;haa.sil nah puuchh gulshan-e mash'had kaa buu al-havas
yaa;N phal har ik dara;xt kaa ;halq-e buriidah thaa

1) don't ask about the harvest/gain of the garden of martyrdom, oh Lecher!
2) here, the fruit/result of every single tree is a cut/severed throat/windpipe



mash'had : 'A place where a martyr has died, or is buried; a place of martyrdom; a place of religious visitation; a tomb'. (Platts p.1040)


phal : 'Fruit; produce, product, crop, yield; offspring, children; return, requital, recompense; gain, profit, advantage; result, effect, consequence; inference, corollary; ... —the iron head (of a spear, arrow, &c.); the blade (of a sword, knife, &c.)'. (Platts p.288)

S. R. Faruqi:

The wordplay of ;haa.sil , gulshan , dara;xt , phal is very fine. Between phal and buriidah there's also wordplay, because a knife has a phal (that is, the blade with which it does the cutting) and people cut 'fruit' as well.

In the second line there are a number of aspects. One is that if some tree doesn't bear fruit, then-- enough! consider it the tree-borne fruit of the severed throats of the martyred ones. If we take phal to mean 'result', then the aspect is that here, whatever trees people planted, the fruit they received from those trees was that their throats were cut.

In the first line there's also a sort of reproof of the lechers, and also a delicate sorrow at the throats of so many martyrs being cut. He's called the place of martyrdom a 'garden' because its ground is so red with martyrs' blood that it's as colorful as a garden. And where there's a garden, there will be trees as well, and fruit as well. The harvest of a garden is fruit; in this way all the wordplay has appropriately converged. It's a fine verse.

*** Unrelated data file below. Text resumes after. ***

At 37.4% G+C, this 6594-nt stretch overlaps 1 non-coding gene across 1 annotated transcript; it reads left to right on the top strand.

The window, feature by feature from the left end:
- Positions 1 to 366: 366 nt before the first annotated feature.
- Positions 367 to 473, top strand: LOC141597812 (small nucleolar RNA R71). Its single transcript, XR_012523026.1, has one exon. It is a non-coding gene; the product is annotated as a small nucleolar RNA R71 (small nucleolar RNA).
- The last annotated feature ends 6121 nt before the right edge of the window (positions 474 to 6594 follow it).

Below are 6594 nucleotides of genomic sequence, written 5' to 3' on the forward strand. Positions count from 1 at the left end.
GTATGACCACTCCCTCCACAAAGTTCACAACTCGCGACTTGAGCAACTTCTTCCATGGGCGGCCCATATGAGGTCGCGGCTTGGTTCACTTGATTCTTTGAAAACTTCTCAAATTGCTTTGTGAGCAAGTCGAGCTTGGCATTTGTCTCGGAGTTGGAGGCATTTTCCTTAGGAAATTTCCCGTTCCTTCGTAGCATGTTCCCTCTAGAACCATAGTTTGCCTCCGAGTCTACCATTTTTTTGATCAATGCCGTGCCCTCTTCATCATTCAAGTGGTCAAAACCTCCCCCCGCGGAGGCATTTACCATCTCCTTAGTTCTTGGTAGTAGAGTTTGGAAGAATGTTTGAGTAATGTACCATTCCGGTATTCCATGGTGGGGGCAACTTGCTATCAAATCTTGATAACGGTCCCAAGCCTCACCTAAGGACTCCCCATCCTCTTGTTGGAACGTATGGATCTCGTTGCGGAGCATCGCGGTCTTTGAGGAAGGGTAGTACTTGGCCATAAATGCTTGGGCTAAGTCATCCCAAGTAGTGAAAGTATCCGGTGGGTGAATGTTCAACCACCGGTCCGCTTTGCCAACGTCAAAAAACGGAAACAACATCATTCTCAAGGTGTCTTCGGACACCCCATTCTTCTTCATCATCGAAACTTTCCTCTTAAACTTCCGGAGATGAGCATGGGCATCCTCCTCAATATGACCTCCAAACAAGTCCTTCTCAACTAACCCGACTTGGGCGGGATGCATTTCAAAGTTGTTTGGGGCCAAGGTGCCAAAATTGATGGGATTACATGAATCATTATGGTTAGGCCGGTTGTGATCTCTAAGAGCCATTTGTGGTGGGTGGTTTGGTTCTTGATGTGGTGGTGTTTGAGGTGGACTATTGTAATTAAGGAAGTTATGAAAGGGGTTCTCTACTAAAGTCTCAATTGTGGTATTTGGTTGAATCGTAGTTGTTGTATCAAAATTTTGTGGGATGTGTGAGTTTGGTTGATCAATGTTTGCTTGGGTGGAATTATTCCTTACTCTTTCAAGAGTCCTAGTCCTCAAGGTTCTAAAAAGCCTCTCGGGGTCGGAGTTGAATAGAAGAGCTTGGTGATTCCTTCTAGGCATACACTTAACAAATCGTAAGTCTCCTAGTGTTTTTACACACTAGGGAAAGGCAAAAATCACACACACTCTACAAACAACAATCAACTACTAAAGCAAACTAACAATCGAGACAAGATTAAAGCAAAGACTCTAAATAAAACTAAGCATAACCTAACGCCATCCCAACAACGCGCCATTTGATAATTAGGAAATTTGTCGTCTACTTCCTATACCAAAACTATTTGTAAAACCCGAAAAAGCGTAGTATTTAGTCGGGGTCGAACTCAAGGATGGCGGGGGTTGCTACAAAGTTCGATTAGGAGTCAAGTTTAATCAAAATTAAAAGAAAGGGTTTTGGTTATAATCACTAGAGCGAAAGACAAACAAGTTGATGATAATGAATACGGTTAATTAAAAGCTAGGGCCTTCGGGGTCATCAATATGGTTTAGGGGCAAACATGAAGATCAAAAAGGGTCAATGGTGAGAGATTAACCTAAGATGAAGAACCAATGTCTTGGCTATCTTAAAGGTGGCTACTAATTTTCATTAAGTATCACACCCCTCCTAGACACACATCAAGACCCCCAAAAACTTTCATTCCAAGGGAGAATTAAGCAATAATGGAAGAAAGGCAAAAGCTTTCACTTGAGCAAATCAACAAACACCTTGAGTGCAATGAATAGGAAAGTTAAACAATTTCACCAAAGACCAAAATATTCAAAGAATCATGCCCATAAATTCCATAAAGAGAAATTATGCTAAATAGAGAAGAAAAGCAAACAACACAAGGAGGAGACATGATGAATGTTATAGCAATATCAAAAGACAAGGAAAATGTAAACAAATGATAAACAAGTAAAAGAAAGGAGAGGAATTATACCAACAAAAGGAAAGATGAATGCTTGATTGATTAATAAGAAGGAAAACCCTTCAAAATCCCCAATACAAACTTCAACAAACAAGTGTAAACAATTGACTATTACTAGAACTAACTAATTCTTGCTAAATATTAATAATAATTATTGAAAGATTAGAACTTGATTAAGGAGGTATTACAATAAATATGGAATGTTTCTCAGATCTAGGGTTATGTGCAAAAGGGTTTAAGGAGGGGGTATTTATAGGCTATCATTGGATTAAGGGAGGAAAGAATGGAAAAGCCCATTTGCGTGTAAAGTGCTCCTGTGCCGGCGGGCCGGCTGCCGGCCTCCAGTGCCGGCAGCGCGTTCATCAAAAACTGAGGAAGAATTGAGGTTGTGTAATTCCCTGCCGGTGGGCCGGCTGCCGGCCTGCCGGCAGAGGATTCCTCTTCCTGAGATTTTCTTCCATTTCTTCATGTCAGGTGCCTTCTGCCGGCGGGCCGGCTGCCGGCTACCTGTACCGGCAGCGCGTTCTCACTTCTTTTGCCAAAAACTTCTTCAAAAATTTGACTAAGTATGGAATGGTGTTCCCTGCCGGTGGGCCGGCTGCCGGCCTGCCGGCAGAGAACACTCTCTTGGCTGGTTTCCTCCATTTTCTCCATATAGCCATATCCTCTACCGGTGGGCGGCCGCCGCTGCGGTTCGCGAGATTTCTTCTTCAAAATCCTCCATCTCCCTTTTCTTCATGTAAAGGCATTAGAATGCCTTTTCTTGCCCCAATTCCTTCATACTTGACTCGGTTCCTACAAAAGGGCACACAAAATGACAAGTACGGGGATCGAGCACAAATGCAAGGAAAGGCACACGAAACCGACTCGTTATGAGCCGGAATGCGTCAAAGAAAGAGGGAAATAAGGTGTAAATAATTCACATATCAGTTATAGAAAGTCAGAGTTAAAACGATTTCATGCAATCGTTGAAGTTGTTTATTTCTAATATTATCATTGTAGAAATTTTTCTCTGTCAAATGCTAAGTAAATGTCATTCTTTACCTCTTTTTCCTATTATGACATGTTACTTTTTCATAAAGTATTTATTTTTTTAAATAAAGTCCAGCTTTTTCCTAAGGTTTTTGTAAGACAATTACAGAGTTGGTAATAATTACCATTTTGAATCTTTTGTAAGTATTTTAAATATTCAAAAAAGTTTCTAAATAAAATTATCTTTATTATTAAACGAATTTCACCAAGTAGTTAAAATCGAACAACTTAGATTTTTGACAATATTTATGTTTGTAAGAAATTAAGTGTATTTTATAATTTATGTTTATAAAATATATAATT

[See also {1799,7}.]



To SRF's elegant exposition I'd only add one or two further points. 'Don't ask' of course invokes the 'inexpressibility trope'. But it's also doubly appropriate here, since those who might have been asked have all had their throats cut, and thus by definition are unable to reply. (Of course, they also can't reply because they're dead, but sometimes that doesn't stop the determined lover from communicating.)

Moreover, the person enjoined not to ask, the Lecher, is precisely the false or shallow lover, the lustful one who is out for what he can get rather than what he can give; thus he is well advised not even to contemplate the universality and grimness of the murderous work of this place of martyrdom.

And then, what about the 'here'? 'Here' seems to locate the speaker right in the 'garden of martyrdom'. But if he's there, why is he able to talk? Why hasn't his throat been cut? Apparently he's not a 'tree'; perhaps he's just a 'weed', or a passive observer who's not part of the mystical drama of self-sacrifice. Or perhaps the crowd of willing martyrs is so great that he's just waiting his turn?